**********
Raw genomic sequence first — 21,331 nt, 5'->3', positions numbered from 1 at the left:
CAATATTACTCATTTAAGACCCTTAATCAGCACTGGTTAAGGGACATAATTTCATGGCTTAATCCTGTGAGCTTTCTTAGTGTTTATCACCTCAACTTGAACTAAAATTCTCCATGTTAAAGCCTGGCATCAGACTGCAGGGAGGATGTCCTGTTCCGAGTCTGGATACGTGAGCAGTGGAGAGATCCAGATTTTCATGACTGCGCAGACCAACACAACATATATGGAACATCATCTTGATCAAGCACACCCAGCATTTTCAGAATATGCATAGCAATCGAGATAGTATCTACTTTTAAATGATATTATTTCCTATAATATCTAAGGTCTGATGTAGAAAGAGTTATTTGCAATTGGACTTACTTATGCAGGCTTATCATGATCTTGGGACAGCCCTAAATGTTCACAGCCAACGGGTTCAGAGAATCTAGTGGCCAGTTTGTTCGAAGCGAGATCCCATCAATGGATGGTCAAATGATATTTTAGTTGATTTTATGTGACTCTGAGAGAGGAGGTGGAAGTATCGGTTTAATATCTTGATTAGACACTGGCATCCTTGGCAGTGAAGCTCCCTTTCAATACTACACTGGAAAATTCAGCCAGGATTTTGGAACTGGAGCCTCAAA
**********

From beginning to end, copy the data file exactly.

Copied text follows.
Raw genomic sequence first — 21,331 nt, 5'->3', positions numbered from 1 at the left:
CAATATTACTCATTTAAGACCCTTAATCAGCACTGGTTAAGGGACATAATTTCATGGCTTAATCCTGTGAGCTTTCTTAGTGTTTATCACCTCAACTTGAACTAAAATTCTCCATGTTAAAGCCTGGCATCAGACTGCAGGGAGGATGTCCTGTTCCGAGTCTGGATACGTGAGCAGTGGAGAGATCCAGATTTTCATGACTGCGCAGACCAACACAACATATATGGAACATCATCTTGATCAAGCACACCCAGCATTTTCAGAATATGCATAGCAATCGAGATAGTATCTACTTTTAAATGATATTATTTCCTATAATATCTAAGGTCTGATGTAGAAAGAGTTATTTGCAATTGGACTTACTTATGCAGGCTTATCATGATCTTGGGACAGCCCTAAATGTTCACAGCCAACGGGTTCAGAGAATCTAGTGGCCAGTTTGTTCGAAGCGAGATCCCATCAATGGATGGTCAAATGATATTTTAGTTGATTTTATGTGACTCTGAGAGAGGAGGTGGAAGTATCGGTTTAATATCTTGATTAGACACTGGCATCCTTGGCAGTGAAGCTCCCTTTCAATACTACACTGGAAAATTCAGCCAGGATTTTGGAACTGGAGCCTCAAA